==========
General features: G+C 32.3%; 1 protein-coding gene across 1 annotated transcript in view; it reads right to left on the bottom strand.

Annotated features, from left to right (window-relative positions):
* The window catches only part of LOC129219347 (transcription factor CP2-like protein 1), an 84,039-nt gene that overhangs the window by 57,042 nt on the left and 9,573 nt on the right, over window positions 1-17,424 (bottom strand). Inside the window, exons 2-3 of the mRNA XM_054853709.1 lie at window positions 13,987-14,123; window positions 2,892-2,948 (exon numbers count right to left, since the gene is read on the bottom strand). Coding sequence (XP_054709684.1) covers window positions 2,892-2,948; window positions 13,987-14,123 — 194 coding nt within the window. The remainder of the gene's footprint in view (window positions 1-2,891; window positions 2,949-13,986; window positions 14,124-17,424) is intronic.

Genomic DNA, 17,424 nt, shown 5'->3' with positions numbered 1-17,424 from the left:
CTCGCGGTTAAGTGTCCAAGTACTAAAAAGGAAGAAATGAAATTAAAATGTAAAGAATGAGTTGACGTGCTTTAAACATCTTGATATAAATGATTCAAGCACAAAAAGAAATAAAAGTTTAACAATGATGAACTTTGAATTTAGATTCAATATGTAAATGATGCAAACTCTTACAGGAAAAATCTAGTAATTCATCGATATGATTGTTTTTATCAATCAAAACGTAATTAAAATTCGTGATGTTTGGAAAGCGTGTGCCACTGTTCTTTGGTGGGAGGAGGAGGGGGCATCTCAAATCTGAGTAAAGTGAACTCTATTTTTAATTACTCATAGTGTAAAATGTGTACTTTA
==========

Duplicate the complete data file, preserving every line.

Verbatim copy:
General features: G+C 32.3%; 1 protein-coding gene across 1 annotated transcript in view; it reads right to left on the bottom strand.

Annotated features, from left to right (window-relative positions):
* The window catches only part of LOC129219347 (transcription factor CP2-like protein 1), an 84,039-nt gene that overhangs the window by 57,042 nt on the left and 9,573 nt on the right, over window positions 1-17,424 (bottom strand). Inside the window, exons 2-3 of the mRNA XM_054853709.1 lie at window positions 13,987-14,123; window positions 2,892-2,948 (exon numbers count right to left, since the gene is read on the bottom strand). Coding sequence (XP_054709684.1) covers window positions 2,892-2,948; window positions 13,987-14,123 — 194 coding nt within the window. The remainder of the gene's footprint in view (window positions 1-2,891; window positions 2,949-13,986; window positions 14,124-17,424) is intronic.

Genomic DNA, 17,424 nt, shown 5'->3' with positions numbered 1-17,424 from the left:
CTCGCGGTTAAGTGTCCAAGTACTAAAAAGGAAGAAATGAAATTAAAATGTAAAGAATGAGTTGACGTGCTTTAAACATCTTGATATAAATGATTCAAGCACAAAAAGAAATAAAAGTTTAACAATGATGAACTTTGAATTTAGATTCAATATGTAAATGATGCAAACTCTTACAGGAAAAATCTAGTAATTCATCGATATGATTGTTTTTATCAATCAAAACGTAATTAAAATTCGTGATGTTTGGAAAGCGTGTGCCACTGTTCTTTGGTGGGAGGAGGAGGGGGCATCTCAAATCTGAGTAAAGTGAACTCTATTTTTAATTACTCATAGTGTAAAATGTGTACTTTA